Felix Hernandez may have had a rough couple seasons recently, but he wants the baseball world to know he’s not going anywhere.
Hernandez, a right-handed pitcher who spent the first 15 seasons of his MLB career with the Seattle Mariners, is now 33 years old fighting for a spot in the Atlanta Braves’ starting rotation.
His final game with the Mariners back in September 2019 was an emotional one, with fans thanking the ace who signed with the team all the way back when he was 16 and won the AL Cy Young Award during his tenure. Coming off the worst season of his career, where he went 1-8 with a 6.40 ERA, Hernandez was able to ink a minor league deal with the Braves in January, which included the invitation to spring training.
This Tuesday, Hernandez made his third start of spring training. It was a strong performance for the King, despite an eventual 5-2 loss against the Tampa Bay Rays. He tossed four innings, allowing four hits and one run. He ended the outing with 60 pitches, 37 of them strikes (and two strikeouts).
O'Day is replacing Hernandez who ended with 4IP 4H 1ER 2BB 2K. He threw 60 pitches, 37 of them strikes #GrapefruitGators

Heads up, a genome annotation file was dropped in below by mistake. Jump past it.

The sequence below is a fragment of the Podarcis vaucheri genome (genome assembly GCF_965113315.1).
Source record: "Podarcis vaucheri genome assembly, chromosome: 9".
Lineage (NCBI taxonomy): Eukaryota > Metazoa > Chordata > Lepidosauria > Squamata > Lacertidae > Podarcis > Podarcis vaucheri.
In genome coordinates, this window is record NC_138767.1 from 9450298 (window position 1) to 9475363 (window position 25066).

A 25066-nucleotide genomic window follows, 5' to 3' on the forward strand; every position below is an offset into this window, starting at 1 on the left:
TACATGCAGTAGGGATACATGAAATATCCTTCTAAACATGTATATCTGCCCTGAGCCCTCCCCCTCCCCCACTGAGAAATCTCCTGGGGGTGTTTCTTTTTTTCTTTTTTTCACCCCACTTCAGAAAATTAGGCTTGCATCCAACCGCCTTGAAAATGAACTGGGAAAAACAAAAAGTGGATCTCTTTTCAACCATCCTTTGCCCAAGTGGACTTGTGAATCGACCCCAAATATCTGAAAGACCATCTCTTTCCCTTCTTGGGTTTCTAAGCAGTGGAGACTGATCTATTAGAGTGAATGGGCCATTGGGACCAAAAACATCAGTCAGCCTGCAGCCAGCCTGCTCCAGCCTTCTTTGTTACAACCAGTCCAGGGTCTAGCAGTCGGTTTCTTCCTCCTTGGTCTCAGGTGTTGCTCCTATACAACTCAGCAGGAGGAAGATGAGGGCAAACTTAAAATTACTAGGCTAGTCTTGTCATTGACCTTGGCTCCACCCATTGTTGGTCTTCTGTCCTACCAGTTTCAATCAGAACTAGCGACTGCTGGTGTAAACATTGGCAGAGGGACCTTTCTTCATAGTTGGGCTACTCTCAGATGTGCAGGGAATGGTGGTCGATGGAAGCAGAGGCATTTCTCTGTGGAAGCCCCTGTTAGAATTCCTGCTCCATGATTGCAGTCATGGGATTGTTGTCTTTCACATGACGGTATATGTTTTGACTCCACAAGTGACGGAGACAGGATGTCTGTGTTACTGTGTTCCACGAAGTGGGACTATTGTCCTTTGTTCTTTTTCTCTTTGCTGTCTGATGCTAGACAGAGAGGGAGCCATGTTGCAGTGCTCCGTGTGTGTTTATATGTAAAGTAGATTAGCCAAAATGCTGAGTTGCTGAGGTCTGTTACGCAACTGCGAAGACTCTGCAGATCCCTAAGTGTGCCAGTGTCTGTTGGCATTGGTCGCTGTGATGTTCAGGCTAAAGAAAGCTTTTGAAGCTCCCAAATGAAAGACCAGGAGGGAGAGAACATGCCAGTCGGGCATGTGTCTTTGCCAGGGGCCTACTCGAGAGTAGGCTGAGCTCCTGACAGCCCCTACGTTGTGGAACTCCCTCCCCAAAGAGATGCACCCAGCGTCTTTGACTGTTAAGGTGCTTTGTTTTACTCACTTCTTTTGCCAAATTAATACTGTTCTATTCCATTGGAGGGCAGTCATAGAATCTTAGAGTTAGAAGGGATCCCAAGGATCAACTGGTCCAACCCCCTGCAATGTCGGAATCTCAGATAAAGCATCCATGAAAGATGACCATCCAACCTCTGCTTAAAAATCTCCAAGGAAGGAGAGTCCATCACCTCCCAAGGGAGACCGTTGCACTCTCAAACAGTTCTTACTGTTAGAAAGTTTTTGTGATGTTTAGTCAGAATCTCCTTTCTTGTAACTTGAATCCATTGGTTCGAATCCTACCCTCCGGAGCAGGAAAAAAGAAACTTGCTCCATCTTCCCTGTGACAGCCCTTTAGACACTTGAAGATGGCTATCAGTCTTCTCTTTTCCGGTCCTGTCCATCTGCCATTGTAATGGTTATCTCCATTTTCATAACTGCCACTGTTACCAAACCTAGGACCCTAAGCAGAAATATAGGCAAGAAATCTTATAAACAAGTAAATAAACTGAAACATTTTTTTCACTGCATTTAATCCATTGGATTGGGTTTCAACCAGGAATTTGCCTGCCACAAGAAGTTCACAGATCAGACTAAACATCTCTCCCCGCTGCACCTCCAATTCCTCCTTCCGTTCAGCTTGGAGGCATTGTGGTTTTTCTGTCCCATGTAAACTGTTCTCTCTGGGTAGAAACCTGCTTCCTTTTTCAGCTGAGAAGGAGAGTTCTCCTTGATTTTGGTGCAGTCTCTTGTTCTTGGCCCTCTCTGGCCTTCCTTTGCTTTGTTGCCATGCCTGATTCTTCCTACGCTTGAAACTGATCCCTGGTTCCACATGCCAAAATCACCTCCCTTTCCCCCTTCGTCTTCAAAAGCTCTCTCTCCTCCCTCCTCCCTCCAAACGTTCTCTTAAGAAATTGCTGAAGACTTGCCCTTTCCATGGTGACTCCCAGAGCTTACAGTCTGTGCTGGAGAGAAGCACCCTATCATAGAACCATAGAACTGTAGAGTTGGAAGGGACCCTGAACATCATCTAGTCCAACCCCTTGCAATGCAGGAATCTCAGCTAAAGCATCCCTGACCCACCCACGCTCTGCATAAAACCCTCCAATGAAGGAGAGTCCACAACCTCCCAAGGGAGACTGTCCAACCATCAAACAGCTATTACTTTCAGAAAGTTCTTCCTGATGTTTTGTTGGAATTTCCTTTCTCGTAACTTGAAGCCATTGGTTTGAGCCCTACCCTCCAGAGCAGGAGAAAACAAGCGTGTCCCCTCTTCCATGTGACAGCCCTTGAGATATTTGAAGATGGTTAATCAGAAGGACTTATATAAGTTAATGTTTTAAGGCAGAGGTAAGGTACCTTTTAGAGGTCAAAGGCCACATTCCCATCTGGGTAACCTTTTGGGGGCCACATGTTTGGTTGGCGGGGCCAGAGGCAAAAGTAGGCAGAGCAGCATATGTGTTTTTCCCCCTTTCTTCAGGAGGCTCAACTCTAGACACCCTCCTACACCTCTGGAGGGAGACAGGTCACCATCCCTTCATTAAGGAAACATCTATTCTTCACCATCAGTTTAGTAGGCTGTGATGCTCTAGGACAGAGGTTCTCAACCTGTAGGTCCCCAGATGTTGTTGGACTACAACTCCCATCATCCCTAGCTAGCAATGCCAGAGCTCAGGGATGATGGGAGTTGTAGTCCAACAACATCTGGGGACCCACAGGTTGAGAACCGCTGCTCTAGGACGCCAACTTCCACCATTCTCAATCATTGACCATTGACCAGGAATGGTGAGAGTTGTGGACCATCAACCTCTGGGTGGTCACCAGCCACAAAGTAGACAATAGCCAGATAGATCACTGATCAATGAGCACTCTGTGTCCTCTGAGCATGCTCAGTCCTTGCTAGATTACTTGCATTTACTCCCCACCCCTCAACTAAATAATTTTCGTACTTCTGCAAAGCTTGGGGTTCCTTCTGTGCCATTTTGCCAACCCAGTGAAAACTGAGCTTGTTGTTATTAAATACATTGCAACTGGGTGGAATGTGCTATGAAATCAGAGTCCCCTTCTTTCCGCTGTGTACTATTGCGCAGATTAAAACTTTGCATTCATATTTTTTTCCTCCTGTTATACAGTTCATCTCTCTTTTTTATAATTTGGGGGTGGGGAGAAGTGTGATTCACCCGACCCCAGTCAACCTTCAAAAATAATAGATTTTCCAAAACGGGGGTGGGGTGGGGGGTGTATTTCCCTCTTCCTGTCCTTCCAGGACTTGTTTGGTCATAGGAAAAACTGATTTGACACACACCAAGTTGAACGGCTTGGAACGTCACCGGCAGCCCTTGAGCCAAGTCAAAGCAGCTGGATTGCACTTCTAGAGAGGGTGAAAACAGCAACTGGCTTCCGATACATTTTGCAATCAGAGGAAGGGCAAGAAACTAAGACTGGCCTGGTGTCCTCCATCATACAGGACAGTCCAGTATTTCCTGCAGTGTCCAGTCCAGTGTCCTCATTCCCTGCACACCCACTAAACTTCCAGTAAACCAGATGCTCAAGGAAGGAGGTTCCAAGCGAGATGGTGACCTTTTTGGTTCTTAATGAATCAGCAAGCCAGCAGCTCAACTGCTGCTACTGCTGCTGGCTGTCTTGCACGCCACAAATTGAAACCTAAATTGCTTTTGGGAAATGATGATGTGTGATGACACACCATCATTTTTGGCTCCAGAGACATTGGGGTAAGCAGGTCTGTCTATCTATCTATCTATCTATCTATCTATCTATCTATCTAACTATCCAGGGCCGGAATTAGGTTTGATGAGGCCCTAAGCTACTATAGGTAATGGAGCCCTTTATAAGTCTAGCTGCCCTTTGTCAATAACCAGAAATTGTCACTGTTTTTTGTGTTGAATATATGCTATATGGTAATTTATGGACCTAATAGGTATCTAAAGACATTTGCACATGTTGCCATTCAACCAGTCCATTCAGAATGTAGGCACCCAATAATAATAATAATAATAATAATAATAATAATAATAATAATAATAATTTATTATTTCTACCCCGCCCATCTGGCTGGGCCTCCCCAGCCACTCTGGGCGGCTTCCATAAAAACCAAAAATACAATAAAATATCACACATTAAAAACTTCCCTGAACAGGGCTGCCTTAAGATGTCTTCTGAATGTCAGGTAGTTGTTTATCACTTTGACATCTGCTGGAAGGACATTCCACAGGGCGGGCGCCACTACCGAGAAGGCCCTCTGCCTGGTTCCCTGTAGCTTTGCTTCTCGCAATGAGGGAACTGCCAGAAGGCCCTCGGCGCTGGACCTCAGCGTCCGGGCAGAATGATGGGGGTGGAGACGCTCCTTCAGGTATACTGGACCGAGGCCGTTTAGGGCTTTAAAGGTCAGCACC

— Cassandra (@cassrswartz) March 3, 2020
Hernandez stressed after the game how much better he feels this season than last.
“I feel healthy,” said Hernandez. “I feel really, really good.”
Although turning 34 next month, he feels confident that he has years left in the tank.
Hernandez chose to sign with the Braves knowing he’d have a challenge ahead of him to make the starting rotation. According to the pitcher, he picked them because of how strong the team is. The Braves have won the NL East in back-to-back seasons.
And to the critics who doubted whether King Felix would be able to become the Comeback King, he has a message.
“I don’t have to prove anything…. I’m just going to go out there and compete.”
Manager Brian Snitker had high praise for Hernandez after his four-inning performance.
“That’s a guy that knows what he’s doing,” said Snitker. “He can maneuver through a lineup; he can execute pitches.”
Snitker didn’t have concerns for Hernandez’s age, saying his ability to change and adapt his game makes up for the other elements he may have lost over the years.
“[He] keeps hitters off-balance,” Snitker said.
Opening day is March 26, and it is looking more likely that Hernandez will have secured a starting spot with the Braves when camp ends.
His path is made easier by the shoulder injury of veteran lefty Cole Hamels. The Braves signed Hamels in December, a month before Hernandez got his deal. Hamels received the injury in January, and the team has no idea when he will be able to even start tossing the ball around.
To the fans out there who might find it odd to see Hernandez out of Mariner-blue after so many years, he doesn’t have the same concerns.
“I think the red looks good on me.”